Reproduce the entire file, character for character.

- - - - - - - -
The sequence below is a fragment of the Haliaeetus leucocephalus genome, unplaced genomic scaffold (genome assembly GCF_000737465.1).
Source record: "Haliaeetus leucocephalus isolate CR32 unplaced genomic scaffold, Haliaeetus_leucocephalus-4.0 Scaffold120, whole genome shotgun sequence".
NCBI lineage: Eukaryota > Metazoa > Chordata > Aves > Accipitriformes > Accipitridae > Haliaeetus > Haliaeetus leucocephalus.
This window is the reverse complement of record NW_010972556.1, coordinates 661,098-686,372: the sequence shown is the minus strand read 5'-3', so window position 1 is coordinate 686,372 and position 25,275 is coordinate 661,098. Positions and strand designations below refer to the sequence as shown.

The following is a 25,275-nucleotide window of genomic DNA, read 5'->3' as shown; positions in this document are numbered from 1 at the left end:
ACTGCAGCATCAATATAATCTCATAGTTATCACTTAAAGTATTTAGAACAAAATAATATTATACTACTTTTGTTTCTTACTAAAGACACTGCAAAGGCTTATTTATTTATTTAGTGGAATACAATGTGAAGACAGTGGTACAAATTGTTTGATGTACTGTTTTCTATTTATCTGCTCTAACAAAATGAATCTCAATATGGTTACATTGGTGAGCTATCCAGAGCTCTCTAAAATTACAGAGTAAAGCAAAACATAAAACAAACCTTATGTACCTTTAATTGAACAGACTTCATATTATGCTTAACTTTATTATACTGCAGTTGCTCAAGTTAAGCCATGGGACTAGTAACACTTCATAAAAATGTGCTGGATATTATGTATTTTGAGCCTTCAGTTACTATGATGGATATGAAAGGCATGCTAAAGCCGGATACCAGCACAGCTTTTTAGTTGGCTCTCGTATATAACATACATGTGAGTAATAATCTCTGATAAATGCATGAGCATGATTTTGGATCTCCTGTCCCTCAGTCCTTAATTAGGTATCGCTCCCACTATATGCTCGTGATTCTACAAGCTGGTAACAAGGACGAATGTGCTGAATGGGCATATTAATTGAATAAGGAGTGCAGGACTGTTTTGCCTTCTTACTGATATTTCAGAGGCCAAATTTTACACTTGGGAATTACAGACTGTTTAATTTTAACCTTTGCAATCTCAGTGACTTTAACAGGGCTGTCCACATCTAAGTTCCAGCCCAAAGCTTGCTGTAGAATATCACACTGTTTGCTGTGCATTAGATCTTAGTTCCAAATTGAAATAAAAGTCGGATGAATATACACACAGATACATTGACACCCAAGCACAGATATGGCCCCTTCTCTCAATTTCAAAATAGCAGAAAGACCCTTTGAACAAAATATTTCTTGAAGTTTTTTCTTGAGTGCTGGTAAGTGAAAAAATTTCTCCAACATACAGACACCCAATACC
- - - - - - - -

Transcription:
The sequence below is a fragment of the Haliaeetus leucocephalus genome, unplaced genomic scaffold (genome assembly GCF_000737465.1).
Source record: "Haliaeetus leucocephalus isolate CR32 unplaced genomic scaffold, Haliaeetus_leucocephalus-4.0 Scaffold120, whole genome shotgun sequence".
NCBI lineage: Eukaryota > Metazoa > Chordata > Aves > Accipitriformes > Accipitridae > Haliaeetus > Haliaeetus leucocephalus.
This window is the reverse complement of record NW_010972556.1, coordinates 661,098-686,372: the sequence shown is the minus strand read 5'-3', so window position 1 is coordinate 686,372 and position 25,275 is coordinate 661,098. Positions and strand designations below refer to the sequence as shown.

The following is a 25,275-nucleotide window of genomic DNA, read 5'->3' as shown; positions in this document are numbered from 1 at the left end:
ACTGCAGCATCAATATAATCTCATAGTTATCACTTAAAGTATTTAGAACAAAATAATATTATACTACTTTTGTTTCTTACTAAAGACACTGCAAAGGCTTATTTATTTATTTAGTGGAATACAATGTGAAGACAGTGGTACAAATTGTTTGATGTACTGTTTTCTATTTATCTGCTCTAACAAAATGAATCTCAATATGGTTACATTGGTGAGCTATCCAGAGCTCTCTAAAATTACAGAGTAAAGCAAAACATAAAACAAACCTTATGTACCTTTAATTGAACAGACTTCATATTATGCTTAACTTTATTATACTGCAGTTGCTCAAGTTAAGCCATGGGACTAGTAACACTTCATAAAAATGTGCTGGATATTATGTATTTTGAGCCTTCAGTTACTATGATGGATATGAAAGGCATGCTAAAGCCGGATACCAGCACAGCTTTTTAGTTGGCTCTCGTATATAACATACATGTGAGTAATAATCTCTGATAAATGCATGAGCATGATTTTGGATCTCCTGTCCCTCAGTCCTTAATTAGGTATCGCTCCCACTATATGCTCGTGATTCTACAAGCTGGTAACAAGGACGAATGTGCTGAATGGGCATATTAATTGAATAAGGAGTGCAGGACTGTTTTGCCTTCTTACTGATATTTCAGAGGCCAAATTTTACACTTGGGAATTACAGACTGTTTAATTTTAACCTTTGCAATCTCAGTGACTTTAACAGGGCTGTCCACATCTAAGTTCCAGCCCAAAGCTTGCTGTAGAATATCACACTGTTTGCTGTGCATTAGATCTTAGTTCCAAATTGAAATAAAAGTCGGATGAATATACACACAGATACATTGACACCCAAGCACAGATATGGCCCCTTCTCTCAATTTCAAAATAGCAGAAAGACCCTTTGAACAAAATATTTCTTGAAGTTTTTTCTTGAGTGCTGGTAAGTGAAAAAATTTCTCCAACATACAGACACCCAATACC